Page images


HOR. Carm. I. 12, 45.

"Those two incomparable men, the Prince of Poets and the Prince of Philosophers, who made the Elizabethan age a more glorious and important era in the history of the human mind than the age of Pericles, of Augustus, or of Leo."-LORD MACAULAY. Essay on Burleigh and His Times Works, V. 611, ed. Trevelyan.



Matriculated at Trinity College, Cambridge

Admitted at Gray's Inn.

First sat in the House of Commons as Member for

22 Jan. 1560-61

10 June 1573

21 Nov. 1576

[merged small][merged small][merged small][merged small][merged small][merged small][merged small][merged small][merged small][ocr errors][merged small][merged small][merged small][merged small][merged small][merged small][merged small][merged small][merged small][merged small][merged small][merged small][merged small]




is remarkable that as "the golden meditations which Lord Bacon called Essays" were the earliest of his publications, so the revision and augmentation of them was his latest literary labor. The first edition was printed early in 1597; the last which Bacon gave to the world was published in 1625, the year before his death.1


Among the innumerable editions of the Essays that have been published, there are only four which, as authorities for the text, have any original or independent value; namely those published by Lord Bacon himself in 1597, in 1612, and in 1625; and the Latin version published by Dr. Rawley in 1638. The rest are merely reprints of one or other of these.

The edition of 1597 contained ten Essays, together with the "Meditationes Sacræ," and the "Colours of Good and Evil." That of 1612, a small volume in

1 The first edition published in this country was printed by William Bradford in 1688, and was the earliest volume issued from his press. See the elegant Address of Mr. John William Wallace before the New-York Historical Society, May 20, 1863, pp. 34-37.

octavo, contained Essays only; but the number was increased to thirty-eight, of which twenty-nine were quite new, and all the rest more or less corrected and enlarged. That of 1625, a quarto, contained fifty-eight Essays, of which twenty were new, and the rest were enriched with a thousand exquisite touches.1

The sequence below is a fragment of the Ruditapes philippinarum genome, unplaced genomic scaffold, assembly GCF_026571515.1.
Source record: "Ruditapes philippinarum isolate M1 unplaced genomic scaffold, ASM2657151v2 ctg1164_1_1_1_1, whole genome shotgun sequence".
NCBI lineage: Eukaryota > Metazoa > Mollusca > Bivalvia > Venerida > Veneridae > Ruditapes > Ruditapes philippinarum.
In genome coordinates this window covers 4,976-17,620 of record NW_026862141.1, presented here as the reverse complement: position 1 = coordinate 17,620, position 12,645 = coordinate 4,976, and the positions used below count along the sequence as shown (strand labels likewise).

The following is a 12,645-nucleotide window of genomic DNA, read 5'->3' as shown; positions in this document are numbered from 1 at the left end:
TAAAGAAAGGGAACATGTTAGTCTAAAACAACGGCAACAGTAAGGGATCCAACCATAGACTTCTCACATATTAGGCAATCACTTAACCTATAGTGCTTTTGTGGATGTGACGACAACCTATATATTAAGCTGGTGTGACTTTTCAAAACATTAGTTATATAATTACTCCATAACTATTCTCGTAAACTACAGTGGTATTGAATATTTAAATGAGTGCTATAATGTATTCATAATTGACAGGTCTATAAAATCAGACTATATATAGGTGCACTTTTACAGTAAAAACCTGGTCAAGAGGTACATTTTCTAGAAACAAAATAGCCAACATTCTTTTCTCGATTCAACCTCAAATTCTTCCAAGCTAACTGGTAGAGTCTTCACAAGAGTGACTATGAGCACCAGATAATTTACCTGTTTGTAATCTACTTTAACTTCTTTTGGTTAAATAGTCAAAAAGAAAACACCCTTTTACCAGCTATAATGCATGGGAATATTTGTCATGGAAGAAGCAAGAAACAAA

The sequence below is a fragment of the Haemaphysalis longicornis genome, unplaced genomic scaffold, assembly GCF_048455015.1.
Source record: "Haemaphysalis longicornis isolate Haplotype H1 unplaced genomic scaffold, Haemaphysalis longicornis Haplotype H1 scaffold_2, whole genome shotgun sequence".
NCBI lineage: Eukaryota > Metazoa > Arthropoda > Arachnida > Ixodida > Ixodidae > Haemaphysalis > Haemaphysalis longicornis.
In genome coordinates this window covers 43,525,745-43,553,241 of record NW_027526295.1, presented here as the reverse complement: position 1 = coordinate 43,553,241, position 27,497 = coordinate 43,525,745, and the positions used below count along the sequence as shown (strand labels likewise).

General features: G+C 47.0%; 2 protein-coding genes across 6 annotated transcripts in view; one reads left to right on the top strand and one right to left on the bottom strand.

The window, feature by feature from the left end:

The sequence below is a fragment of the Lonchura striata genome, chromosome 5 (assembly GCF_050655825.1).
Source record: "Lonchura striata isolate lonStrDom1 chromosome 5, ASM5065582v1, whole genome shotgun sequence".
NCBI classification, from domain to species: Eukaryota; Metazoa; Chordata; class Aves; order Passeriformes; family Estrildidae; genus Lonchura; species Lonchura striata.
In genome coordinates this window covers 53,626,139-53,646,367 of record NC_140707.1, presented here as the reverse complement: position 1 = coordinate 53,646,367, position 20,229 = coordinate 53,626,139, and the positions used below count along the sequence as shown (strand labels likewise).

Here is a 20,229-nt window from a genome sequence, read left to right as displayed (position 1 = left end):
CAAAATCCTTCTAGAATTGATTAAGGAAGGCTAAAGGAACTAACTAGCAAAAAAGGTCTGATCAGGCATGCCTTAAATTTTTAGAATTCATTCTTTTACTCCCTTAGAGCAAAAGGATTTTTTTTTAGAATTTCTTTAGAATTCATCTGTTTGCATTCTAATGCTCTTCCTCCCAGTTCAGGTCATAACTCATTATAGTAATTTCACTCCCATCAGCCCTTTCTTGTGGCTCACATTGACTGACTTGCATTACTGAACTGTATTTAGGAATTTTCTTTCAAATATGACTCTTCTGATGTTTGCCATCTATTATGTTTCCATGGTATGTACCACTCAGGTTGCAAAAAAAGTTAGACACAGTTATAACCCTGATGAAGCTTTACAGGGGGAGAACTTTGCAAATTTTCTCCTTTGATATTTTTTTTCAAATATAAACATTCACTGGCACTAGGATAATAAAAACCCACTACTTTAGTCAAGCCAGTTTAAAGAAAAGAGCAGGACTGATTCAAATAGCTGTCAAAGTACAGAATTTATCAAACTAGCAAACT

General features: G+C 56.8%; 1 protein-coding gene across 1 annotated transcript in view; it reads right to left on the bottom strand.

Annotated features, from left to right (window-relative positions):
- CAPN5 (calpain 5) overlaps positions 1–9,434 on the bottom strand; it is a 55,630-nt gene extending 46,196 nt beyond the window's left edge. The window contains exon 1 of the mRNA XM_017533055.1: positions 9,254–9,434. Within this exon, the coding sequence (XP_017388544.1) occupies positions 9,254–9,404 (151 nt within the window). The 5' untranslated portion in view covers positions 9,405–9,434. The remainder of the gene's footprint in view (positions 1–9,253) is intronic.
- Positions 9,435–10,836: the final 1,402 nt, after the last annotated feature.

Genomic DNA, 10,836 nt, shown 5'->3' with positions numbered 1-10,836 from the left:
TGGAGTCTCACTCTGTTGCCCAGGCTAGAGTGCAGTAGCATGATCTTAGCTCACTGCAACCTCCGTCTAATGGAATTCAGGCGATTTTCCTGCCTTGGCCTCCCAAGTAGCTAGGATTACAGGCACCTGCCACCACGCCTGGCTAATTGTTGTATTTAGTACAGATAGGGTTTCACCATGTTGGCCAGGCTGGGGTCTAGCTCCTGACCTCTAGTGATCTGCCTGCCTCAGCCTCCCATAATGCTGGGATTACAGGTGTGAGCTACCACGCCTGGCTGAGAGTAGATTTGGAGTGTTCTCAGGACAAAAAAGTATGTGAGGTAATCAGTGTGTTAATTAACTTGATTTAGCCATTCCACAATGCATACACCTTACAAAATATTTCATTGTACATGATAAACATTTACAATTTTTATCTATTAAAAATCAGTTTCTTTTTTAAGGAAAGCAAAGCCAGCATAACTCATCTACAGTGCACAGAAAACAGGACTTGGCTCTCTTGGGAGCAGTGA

[ocr errors]
[ocr errors]


"It is by the Essays," said Lord Macaulay, Bacon is best known to the multitude. The Novum Organum' and the De Augmentis' are much talked of, but little read. They have produced indeed a vast effect on the opinions of mankind; but they have produced it through the operation of intermediate agents. They have moved the intellects which have moved the world. It is in the Essays alone that the mind of Bacon is brought into immediate contact with the minds of ordinary readers. There he opens an exoteric school, and talks to plain men, in language which everybody understands, about things in which everybody is interested. He has thus enabled those who must otherwise

1 As is the case with most books of that time, different copies of the same edition may be found to vary here and there; perhaps, however, in a single letter only. This remark is true of the famous Shakespearian Folio of 1623. It is probable that no one copy exactly corresponds with any other. Mr. Wright, in the Preface to his edition of the Essays, mentions that he has collated ten copies of the edition of 1625, “which, though bearing the same date, are all different from each other in points of no great importance." And in the Appendix to the Notes he adds; "The cause of these differences it is not difficult to conjecture. Corrections were made while the sheets were being printed off, and the corrected and uncorrected sheets were bound up indiscriminately. In this way the number of different copies might be multiplied to any extent. Instances occur in which a sheet appears in three different stages: one with two errata on one page, a second with one of the errata corrected, and a third with both corrected." See also Mr. Spedding's note, Bacon's Works, VI. 517.

have taken his merits on trust to judge for themselves; and the great body of readers have, during several generations, acknowledged that the man who has treated with such consummate ability questions with which they are familiar may well be supposed to deserve all the praise bestowed on him by those who have sat in his inner school."1

In 1849 Archbishop Whately wrote: "I am oldfashioned enough to admire Bacon, whose remarks are taken in and assented to by persons of ordinary capacity, and seem nothing very profound; but when a man comes to reflect and observe, and his faculties enlarge, he then sees more in them than he did at first, and more still as he advances further; his admiration of Bacon's profundity increasing as he himself grows intellectually. Bacon's wisdom is like the seven-league boots, which would fit the giant or the dwarf, except only that the dwarf cannot take the same stride in them."


Bacon was not mistaken in his own estimation of the Essays. In his Dedication of the edition of 1625, he says, “I do now publish my Essays, which of all my other works have been most current. For that, as it seems, they come home to men's business and bosoms. I have enlarged them both in number and weight; so

1 "His books will ever survive; in the reading whereof modest men commend him in what they do, condemn themselves in what they do not understand, as believing the fault in their own eyes, and not in the object." — FULLER. Church History (1656) V. 493, ed. Oxford 1345.

2 Life and Correspondence (London 1866) II. 154.

« ՆախորդըՇարունակել »